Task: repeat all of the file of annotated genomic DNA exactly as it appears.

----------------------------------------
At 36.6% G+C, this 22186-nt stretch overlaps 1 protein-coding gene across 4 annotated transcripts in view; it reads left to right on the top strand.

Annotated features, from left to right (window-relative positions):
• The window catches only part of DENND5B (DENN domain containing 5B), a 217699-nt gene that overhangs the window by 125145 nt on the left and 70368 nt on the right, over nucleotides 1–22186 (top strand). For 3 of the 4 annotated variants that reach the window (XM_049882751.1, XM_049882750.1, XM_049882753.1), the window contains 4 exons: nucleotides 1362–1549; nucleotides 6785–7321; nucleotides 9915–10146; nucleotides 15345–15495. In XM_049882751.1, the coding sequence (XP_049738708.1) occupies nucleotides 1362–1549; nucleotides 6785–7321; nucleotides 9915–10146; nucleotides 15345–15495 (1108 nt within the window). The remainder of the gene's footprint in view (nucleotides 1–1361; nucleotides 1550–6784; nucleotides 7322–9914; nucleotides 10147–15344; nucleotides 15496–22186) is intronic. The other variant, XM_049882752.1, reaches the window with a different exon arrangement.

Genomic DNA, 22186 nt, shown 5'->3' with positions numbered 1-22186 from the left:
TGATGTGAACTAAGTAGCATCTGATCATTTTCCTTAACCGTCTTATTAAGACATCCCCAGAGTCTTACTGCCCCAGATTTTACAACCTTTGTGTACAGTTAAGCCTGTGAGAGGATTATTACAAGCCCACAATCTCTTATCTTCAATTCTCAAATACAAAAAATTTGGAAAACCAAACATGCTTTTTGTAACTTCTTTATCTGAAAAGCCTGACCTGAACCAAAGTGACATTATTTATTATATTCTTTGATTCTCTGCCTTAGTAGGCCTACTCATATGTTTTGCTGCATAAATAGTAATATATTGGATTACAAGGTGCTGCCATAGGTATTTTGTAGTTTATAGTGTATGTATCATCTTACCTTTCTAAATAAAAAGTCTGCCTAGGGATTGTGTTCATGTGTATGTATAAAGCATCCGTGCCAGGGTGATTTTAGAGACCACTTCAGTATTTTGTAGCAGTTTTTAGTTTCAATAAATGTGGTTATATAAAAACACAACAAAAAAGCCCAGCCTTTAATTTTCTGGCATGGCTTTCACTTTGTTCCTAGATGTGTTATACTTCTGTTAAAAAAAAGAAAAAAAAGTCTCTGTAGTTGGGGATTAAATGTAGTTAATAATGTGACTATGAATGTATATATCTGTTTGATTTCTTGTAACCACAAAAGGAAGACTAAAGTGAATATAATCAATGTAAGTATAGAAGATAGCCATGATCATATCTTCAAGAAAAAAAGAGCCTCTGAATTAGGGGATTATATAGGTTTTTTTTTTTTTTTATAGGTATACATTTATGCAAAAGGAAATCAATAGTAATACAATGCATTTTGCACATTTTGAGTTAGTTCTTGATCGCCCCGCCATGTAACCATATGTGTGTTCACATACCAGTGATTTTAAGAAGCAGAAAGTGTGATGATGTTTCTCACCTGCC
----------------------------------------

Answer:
At 36.6% G+C, this 22186-nt stretch overlaps 1 protein-coding gene across 4 annotated transcripts in view; it reads left to right on the top strand.

Annotated features, from left to right (window-relative positions):
• The window catches only part of DENND5B (DENN domain containing 5B), a 217699-nt gene that overhangs the window by 125145 nt on the left and 70368 nt on the right, over nucleotides 1–22186 (top strand). For 3 of the 4 annotated variants that reach the window (XM_049882751.1, XM_049882750.1, XM_049882753.1), the window contains 4 exons: nucleotides 1362–1549; nucleotides 6785–7321; nucleotides 9915–10146; nucleotides 15345–15495. In XM_049882751.1, the coding sequence (XP_049738708.1) occupies nucleotides 1362–1549; nucleotides 6785–7321; nucleotides 9915–10146; nucleotides 15345–15495 (1108 nt within the window). The remainder of the gene's footprint in view (nucleotides 1–1361; nucleotides 1550–6784; nucleotides 7322–9914; nucleotides 10147–15344; nucleotides 15496–22186) is intronic. The other variant, XM_049882752.1, reaches the window with a different exon arrangement.

Genomic DNA, 22186 nt, shown 5'->3' with positions numbered 1-22186 from the left:
TGATGTGAACTAAGTAGCATCTGATCATTTTCCTTAACCGTCTTATTAAGACATCCCCAGAGTCTTACTGCCCCAGATTTTACAACCTTTGTGTACAGTTAAGCCTGTGAGAGGATTATTACAAGCCCACAATCTCTTATCTTCAATTCTCAAATACAAAAAATTTGGAAAACCAAACATGCTTTTTGTAACTTCTTTATCTGAAAAGCCTGACCTGAACCAAAGTGACATTATTTATTATATTCTTTGATTCTCTGCCTTAGTAGGCCTACTCATATGTTTTGCTGCATAAATAGTAATATATTGGATTACAAGGTGCTGCCATAGGTATTTTGTAGTTTATAGTGTATGTATCATCTTACCTTTCTAAATAAAAAGTCTGCCTAGGGATTGTGTTCATGTGTATGTATAAAGCATCCGTGCCAGGGTGATTTTAGAGACCACTTCAGTATTTTGTAGCAGTTTTTAGTTTCAATAAATGTGGTTATATAAAAACACAACAAAAAAGCCCAGCCTTTAATTTTCTGGCATGGCTTTCACTTTGTTCCTAGATGTGTTATACTTCTGTTAAAAAAAAGAAAAAAAAGTCTCTGTAGTTGGGGATTAAATGTAGTTAATAATGTGACTATGAATGTATATATCTGTTTGATTTCTTGTAACCACAAAAGGAAGACTAAAGTGAATATAATCAATGTAAGTATAGAAGATAGCCATGATCATATCTTCAAGAAAAAAAGAGCCTCTGAATTAGGGGATTATATAGGTTTTTTTTTTTTTTTATAGGTATACATTTATGCAAAAGGAAATCAATAGTAATACAATGCATTTTGCACATTTTGAGTTAGTTCTTGATCGCCCCGCCATGTAACCATATGTGTGTTCACATACCAGTGATTTTAAGAAGCAGAAAGTGTGATGATGTTTCTCACCTGCC